Module Details

The information contained in this module specification was correct at the time of publication but may be subject to change, either during the session because of unforeseen circumstances, or following review of the module at the end of the session. Queries about the module should be directed to the member of staff with responsibility for the module.
Title CHEM246 - Measurements in Chemistry
Code CHEM246
Coordinator Dr G Sedghi
Year CATS Level Semester CATS Value
Session 2021-22 Level 5 FHEQ Whole Session 15

Pre-requisites before taking this module (or general academic requirements):



The aim of this module is to instruct students in the practice of taking physical measurements, the critical analysis and evaluation of experimental data, the application of measurements to the study of chemical phenomena and the dissemination of results.

Learning Outcomes

(LO1) By the end of the module, students should be able to
1. Take physical measurements of varying complexity using a wide range of experimental techniques;
2. Assess the risks involved in chemical lab work and handle chemical materials in a safe manner;
3. Choose appropriate methods for the analysis of data;
4. Analyse experimental data using graphs, spreadsheets and linear regression;
5. Assess the accuracy and significance of experimental results;
6. Apply the results of physical measurement to the interpretation of chemical phenomena;
7. Combine units and perform a dimensional analysis;
8. Have experience of the application of spectroscopic techniques (UV, IR, NMR and mass spectrometry) in the characterization of organometallic and inorganic compounds;
9. Organise and plan their time effectively.

Teaching and Learning Strategies

This is an on-line version of a laboratory-based module in which students practise a range of measurement techniques appropriate for the investigation of a wide range of chemical phenomena spanning thermodynamics, kinetics, spectroscopy, electrochemistry, surface science and transition metal chemistry. Students perform experiments with minimum supervision (although staff and postgraduate demonstrators are at hand to answer questions and provide guidance if necessary) and are responsible for planning and timetabling their experiments themselves. Students are expected to complete a minimum number of experiments, although more experiments may be undertaken. Each experiment must be analysed using appropriate techniques and written up in a laboratory report which is presented to a demonstrator for marking before the next experiment is allocated. Marks are allocated for the quality of the data, the quality of the write-up and the understanding displayed.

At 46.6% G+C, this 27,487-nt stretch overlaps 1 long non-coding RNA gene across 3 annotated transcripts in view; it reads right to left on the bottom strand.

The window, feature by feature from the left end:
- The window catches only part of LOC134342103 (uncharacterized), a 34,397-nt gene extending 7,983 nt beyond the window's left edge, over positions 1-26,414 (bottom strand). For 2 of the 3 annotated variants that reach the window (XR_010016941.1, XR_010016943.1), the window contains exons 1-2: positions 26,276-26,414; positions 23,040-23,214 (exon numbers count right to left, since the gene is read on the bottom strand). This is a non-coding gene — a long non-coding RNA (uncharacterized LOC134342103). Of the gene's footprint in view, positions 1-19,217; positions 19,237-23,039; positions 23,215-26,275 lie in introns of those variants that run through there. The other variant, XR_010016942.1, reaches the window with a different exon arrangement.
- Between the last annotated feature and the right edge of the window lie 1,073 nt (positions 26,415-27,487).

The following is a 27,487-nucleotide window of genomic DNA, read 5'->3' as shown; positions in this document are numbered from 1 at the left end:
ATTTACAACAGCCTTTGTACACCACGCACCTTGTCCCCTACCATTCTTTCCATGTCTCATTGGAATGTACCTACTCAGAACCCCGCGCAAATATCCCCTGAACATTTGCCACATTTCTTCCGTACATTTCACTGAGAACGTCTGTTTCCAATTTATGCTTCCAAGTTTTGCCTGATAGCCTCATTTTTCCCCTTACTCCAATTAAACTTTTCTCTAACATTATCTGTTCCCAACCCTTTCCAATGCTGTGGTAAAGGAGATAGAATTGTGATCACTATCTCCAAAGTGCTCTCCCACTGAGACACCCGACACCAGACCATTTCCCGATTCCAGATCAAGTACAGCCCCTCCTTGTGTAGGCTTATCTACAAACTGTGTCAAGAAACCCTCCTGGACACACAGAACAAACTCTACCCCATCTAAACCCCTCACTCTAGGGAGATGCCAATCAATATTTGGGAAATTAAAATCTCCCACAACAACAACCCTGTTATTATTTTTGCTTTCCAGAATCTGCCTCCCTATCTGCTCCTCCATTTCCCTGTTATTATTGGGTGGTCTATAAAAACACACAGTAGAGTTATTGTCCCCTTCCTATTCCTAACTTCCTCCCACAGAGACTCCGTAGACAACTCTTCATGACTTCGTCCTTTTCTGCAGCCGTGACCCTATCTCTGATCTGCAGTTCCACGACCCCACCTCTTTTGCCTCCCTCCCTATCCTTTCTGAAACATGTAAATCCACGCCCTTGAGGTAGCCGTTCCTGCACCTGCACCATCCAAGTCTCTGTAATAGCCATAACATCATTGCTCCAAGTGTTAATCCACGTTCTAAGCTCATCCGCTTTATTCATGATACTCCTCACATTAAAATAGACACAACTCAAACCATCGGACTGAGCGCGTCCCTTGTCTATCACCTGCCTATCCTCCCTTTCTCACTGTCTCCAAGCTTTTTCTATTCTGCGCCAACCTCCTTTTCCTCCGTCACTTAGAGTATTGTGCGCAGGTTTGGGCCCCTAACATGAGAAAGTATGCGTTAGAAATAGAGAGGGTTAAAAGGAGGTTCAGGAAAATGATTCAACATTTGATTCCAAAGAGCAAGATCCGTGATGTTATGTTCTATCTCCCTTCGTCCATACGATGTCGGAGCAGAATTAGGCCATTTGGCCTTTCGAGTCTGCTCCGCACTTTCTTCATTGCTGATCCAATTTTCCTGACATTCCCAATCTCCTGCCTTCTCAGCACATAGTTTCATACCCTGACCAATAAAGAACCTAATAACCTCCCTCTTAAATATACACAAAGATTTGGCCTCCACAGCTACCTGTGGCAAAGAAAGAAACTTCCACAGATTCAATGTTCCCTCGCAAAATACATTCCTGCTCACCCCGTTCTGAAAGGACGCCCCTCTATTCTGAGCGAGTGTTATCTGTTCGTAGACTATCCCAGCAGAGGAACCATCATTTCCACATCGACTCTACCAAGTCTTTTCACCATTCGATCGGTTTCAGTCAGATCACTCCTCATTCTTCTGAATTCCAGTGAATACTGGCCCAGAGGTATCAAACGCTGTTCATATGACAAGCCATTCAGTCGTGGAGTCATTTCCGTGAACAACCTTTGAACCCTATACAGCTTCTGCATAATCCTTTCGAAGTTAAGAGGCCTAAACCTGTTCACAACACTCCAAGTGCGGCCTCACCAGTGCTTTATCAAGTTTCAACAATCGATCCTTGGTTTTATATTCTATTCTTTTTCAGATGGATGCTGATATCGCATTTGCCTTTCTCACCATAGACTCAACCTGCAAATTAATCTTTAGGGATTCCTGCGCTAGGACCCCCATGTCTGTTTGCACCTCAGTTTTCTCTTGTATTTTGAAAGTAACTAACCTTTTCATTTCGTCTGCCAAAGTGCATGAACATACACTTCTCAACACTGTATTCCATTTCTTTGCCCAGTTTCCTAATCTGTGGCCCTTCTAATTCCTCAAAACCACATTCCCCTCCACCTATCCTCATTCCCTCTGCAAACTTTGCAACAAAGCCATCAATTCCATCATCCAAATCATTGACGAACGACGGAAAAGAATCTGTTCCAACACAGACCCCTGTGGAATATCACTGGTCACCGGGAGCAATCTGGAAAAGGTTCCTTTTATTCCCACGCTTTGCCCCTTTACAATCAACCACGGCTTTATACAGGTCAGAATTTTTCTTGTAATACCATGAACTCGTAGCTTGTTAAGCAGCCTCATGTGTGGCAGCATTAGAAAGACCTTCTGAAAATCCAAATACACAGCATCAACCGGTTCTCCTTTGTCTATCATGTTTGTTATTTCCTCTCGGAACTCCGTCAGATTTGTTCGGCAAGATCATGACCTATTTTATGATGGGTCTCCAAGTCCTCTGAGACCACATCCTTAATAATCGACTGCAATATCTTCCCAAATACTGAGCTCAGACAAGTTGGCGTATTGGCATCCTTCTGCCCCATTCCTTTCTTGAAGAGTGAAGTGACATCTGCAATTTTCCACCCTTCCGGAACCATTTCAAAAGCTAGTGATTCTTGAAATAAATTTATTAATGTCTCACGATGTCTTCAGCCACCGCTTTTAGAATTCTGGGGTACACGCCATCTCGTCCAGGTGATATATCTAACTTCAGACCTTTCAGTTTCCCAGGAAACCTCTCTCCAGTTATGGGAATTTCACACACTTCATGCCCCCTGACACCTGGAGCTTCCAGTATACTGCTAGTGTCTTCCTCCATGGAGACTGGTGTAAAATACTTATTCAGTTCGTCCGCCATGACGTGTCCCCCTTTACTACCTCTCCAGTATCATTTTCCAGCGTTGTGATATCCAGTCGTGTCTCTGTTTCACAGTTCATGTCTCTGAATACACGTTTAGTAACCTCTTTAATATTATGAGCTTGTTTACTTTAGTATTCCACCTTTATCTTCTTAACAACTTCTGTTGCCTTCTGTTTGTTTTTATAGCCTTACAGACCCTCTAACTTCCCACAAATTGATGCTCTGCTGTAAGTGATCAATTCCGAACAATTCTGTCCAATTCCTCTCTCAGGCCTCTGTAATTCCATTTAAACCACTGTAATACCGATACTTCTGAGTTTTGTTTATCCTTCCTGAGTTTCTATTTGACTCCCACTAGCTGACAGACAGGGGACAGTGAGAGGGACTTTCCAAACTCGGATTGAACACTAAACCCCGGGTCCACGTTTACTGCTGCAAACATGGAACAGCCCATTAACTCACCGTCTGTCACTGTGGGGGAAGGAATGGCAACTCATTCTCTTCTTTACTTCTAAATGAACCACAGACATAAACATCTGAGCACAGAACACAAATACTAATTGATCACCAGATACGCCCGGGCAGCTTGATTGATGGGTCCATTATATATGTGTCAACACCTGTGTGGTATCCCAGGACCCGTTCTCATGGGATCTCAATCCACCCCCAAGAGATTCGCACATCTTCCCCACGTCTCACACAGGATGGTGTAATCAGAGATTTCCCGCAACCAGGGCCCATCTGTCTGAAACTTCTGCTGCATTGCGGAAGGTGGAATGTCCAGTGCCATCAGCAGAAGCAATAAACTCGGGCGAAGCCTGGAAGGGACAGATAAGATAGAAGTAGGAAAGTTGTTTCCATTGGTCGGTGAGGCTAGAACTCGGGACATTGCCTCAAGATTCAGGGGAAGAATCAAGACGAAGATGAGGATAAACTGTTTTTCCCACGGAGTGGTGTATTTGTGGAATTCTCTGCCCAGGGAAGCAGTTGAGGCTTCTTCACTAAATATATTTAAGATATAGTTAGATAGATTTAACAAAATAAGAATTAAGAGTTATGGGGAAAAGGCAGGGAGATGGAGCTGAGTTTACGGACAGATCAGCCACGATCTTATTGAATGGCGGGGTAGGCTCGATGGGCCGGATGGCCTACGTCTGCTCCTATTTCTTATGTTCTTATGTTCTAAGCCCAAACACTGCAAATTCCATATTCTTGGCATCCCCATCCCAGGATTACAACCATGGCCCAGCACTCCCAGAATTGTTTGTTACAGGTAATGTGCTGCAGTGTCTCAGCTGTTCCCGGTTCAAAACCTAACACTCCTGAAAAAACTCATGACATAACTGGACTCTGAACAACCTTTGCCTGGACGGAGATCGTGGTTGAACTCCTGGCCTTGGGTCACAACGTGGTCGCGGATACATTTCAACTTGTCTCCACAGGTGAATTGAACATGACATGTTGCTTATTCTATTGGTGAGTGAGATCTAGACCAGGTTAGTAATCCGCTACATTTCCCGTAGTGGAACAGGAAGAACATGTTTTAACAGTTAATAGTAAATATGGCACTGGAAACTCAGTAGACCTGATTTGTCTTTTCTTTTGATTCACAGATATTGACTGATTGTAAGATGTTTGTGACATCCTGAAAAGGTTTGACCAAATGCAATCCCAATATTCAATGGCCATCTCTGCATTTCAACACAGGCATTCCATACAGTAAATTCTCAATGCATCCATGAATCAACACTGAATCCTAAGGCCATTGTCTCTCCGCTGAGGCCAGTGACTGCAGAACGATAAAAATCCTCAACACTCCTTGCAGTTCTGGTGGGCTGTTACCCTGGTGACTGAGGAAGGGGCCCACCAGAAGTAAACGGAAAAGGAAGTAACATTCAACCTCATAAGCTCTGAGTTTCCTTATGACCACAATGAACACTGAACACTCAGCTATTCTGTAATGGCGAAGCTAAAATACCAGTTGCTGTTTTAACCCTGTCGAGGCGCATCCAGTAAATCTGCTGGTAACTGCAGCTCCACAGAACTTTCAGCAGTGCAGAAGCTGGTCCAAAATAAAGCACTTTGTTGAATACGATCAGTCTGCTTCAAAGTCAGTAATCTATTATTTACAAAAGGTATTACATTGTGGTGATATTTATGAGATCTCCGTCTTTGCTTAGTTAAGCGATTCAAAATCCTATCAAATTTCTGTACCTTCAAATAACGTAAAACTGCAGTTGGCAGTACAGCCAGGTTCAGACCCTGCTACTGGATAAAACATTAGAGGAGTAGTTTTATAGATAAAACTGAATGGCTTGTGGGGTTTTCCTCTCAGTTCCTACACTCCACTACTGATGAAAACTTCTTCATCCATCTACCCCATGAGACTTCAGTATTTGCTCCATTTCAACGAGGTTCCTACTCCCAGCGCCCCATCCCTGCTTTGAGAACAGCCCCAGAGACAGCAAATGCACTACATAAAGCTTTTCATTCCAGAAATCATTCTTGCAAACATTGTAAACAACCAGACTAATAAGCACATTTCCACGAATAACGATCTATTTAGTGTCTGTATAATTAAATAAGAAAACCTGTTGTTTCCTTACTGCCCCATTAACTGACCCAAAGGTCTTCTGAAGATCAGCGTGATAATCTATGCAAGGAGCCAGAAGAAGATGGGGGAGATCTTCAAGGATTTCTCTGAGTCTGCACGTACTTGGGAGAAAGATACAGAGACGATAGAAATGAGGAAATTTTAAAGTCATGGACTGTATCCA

The experiments comprise a series of experiments from Physical Chemistry and Inorganic Chemistry:
• Kinetics of the acid-catalysed hydrolysis of ethyl ethanoate
• Critical micelle concentration
• Boiling point - composition diagram
• The dipole moment of dibenzoyl
• Iodine absorption spectrum
• Redox potential of the iron system
• The dissociation of ethanoic acid by conductance
• Potentiometirc titration
• Reaction isotherm
• Fluorescence of Rhodamine B and its quenching by iodide ions
• Gas-liquid chromatography
• The enthalpy of neutralisation
• Bomb calorimetry
• The association of uranyl and thiocynanate ions
• The reaction of crystal violet with hydroxide ions
• Thermodynamics of ethanoic acid dimerisation
• T he characterisation of reaction intermediates by NMR Spectroscopy
• Job's method
• Preparation & thermochromic transition of diethylammonium tetrachlorocuprate(II)
• Conductivity of transition metal complexes
• Magnetic susceptibility of nickel complexes
• UV-vis spectra of transition metal ions

The first workshop is designed to teach generic skills needed for the analysis of experimental results (Data and error analysis).

It is followed by a series of spectroscopic workshops. Each workshop will begin with a short lecture to introduce the topics covered. Students will be introduced to spin 1/2 NMR active nuclei other than 1H and will then work through problem sheets under the guidance of the demonstrators.
The following material will be covered:
• Introduction to the physical basis of NMR. Quantum numbers, energy levels, magnetic equivalence, chemical shifts, scalar couplings. Revision of CHEM 170 material.
• The use of mass spectra, infrared spectra, elemental analyses and multinuclear NMR spectra in the determination of the structure of inorganic and organometallic complexes.
• Scalar coupling (J values) in NMR and its use in the determination of stereochemistry and conformational analysis

Recommended Texts

Reading lists are managed at Click here to access the reading lists for this module.

Teaching Schedule

  Lectures Seminars Tutorials Lab Practicals Fieldwork Placement Other TOTAL
Study Hours       80



Timetable (if known)              
Private Study 0


EXAM Duration Timing
% of
Penalty for late
CONTINUOUS Duration Timing
% of
Penalty for late
Workshop exercises. Standard UoL penalties apply for late submission. There is no re-submission opportunity. These assignments are not marked anonymously.      20       
Coursework: Lab Experiments Lab Reports, presented to a demonstrator. The work is marked in student's presence to allow for immediate feedback. Anonymous marking impossible. There is no re-subm      80